Queer Queens Travel Is Helping Women Wander The World With Pride

Featured image: Anderson De Mata
Sheneice Brown and Shanoira Lewis are creating safe, inclusive travel experiences that celebrate queer joy and Black culture. Meet the dynamic duo breaking down barriers and redefining globetrotting for the LGBTQ+ community.

The word “community” often evokes a warm feeling of fellowship among people who share similar interests or life experiences. For Sheneice “Neicy B” Brown, founder of Queer Queens Travel, this feeling was the driving force behind the creation of her brand in 2019.

As a queer, Black woman who lived abroad in South Korea teaching English, Brown loved exploring the world. But the Toronto native also knew firsthand the unique obstacles that came with globetrotting as a queer woman of color. “When I was traveling, there weren’t many queer women around, and I wanted to be with more of us,” Brown tells Sweet July. “It was typically just one-offs.” She set out to create a travel experience that minimized those challenges and celebrated her community.

“I wanted to show that you can be queer and travel at the same time, and you don’t have to hide who you are in the process,” says Brown. “[There are] a lot of functionalities that make people feel like it isn’t safe for us to travel as queer women of color, so I wanted to be that representation.”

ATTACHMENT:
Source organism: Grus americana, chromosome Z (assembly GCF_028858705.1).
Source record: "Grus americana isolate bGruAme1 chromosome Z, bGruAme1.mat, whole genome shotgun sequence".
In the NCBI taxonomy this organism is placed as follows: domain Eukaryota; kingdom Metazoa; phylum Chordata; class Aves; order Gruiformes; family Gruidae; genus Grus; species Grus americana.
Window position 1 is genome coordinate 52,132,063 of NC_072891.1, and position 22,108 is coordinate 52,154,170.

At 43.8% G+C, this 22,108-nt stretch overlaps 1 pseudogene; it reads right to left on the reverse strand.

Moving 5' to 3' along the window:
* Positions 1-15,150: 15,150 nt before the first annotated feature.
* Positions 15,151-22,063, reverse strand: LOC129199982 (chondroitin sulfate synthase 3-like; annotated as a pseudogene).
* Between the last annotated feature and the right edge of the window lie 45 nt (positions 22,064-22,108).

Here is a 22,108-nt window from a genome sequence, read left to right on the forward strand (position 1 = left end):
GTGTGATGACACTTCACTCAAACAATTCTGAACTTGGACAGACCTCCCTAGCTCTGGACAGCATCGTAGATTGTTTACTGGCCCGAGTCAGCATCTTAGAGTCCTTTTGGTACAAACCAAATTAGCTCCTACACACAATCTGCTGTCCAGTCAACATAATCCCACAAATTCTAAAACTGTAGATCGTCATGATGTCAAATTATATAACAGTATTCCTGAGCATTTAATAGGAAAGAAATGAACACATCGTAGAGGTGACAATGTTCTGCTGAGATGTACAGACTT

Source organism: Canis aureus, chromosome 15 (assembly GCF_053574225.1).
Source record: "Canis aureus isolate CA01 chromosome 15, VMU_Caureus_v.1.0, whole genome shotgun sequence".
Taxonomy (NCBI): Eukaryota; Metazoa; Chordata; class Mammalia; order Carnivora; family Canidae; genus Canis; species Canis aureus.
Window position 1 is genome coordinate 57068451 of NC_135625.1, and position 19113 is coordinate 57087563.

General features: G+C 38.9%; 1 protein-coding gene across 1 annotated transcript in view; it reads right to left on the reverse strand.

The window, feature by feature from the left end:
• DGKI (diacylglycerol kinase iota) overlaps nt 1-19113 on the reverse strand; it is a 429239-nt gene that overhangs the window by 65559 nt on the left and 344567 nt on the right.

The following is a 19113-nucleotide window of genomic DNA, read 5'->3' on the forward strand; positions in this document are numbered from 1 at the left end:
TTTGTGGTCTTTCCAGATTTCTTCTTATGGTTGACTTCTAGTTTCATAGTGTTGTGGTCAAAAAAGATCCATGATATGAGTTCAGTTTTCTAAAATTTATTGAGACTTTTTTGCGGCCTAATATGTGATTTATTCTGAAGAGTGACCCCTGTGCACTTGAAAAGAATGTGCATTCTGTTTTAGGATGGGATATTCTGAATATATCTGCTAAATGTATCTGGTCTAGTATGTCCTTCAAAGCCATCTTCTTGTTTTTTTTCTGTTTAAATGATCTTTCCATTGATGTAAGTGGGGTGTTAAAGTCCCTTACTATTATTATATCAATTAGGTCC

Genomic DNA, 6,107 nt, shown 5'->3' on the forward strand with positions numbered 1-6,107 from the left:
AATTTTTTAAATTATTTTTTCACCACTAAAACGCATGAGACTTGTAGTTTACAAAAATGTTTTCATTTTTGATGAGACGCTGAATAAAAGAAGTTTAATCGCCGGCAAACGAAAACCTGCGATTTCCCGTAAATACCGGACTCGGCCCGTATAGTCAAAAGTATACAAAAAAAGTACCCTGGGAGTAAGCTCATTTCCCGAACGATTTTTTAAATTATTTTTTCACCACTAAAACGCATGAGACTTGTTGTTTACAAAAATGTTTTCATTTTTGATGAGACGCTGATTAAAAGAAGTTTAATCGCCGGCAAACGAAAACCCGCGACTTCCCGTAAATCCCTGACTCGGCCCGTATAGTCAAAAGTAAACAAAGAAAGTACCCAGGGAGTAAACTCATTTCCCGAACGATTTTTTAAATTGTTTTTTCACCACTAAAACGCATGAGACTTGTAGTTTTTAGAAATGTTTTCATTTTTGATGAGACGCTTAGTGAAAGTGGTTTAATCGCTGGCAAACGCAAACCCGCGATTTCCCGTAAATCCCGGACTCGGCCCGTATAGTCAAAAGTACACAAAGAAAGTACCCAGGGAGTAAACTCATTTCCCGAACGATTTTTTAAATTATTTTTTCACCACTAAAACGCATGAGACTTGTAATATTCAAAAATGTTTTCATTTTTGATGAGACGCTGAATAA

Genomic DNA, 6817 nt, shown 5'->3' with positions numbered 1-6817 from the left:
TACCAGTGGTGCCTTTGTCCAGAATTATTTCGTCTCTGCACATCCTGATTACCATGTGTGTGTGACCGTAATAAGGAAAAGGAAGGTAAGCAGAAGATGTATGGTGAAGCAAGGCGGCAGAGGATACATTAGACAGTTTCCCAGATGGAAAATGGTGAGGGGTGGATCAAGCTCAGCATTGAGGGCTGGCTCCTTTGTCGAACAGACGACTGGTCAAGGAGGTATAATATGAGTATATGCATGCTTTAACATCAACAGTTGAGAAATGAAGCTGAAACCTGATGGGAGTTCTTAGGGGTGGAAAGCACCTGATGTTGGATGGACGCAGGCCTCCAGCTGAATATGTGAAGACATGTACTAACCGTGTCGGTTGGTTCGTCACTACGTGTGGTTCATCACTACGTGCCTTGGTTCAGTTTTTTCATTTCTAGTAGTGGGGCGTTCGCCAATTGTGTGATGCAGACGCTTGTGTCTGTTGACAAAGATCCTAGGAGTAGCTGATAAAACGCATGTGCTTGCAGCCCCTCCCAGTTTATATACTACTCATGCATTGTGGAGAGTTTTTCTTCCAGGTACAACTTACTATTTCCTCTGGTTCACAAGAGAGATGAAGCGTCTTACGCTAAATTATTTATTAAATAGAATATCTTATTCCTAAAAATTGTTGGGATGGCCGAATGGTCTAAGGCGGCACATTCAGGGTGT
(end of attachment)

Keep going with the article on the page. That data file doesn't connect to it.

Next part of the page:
Queer Queens Travel founders Sheneice Brown and Shanoira Lewis in Guatemala. Photo: Anderson De Mata

Soon after launching, Brown teamed up with her friend and fellow Canadian, Shanoira “Noiry” Lewis. A former Thailand expat, Lewis became the brand’s co-founder in 2020. Since then, the two women have shattered stereotypes and redefined what it means to be queer Black women navigating the nuances of the world—and having fun while doing so. They’ve led groups to Jamaica (attending other aligned events like the party hosted by Connek JA), parts of Canada, Guatemala, Colombia and beyond. By keeping the group sizes small (usually no more than 25–30 folks), they ensure that each member walks away with not only core memories but also a sense of belonging to a true travel family.  

“We want them to walk away knowing everybody’s name and without the experience feeling watered down,” Lewis says. 

Sweet July had the chance to chat further with Brown and Lewis, delving into their vision for Queer Queens Travel and the inspiring work they’re doing to build up this beautiful travel community.

Queer Queens Travel in Jamaica. Photo: @Luckyeye
As queer women, the world isn’t always accepting. How have you navigated this, and how do you ultimately find places that are safe for your group trips?

Shanoira Lewis: Neicy and I are both travelers and have spent a lot of time outside of Queer Queens Travel, taking trips on our own. When we go to destinations, we’re always feeling it out through the lens of, “Do we feel safe here?” Not just as queer women but women of color in general. We also have to understand that, generally speaking, we are straight-presenting, which comes with a privilege that other queer women may not be afforded. So, we take that into account as well.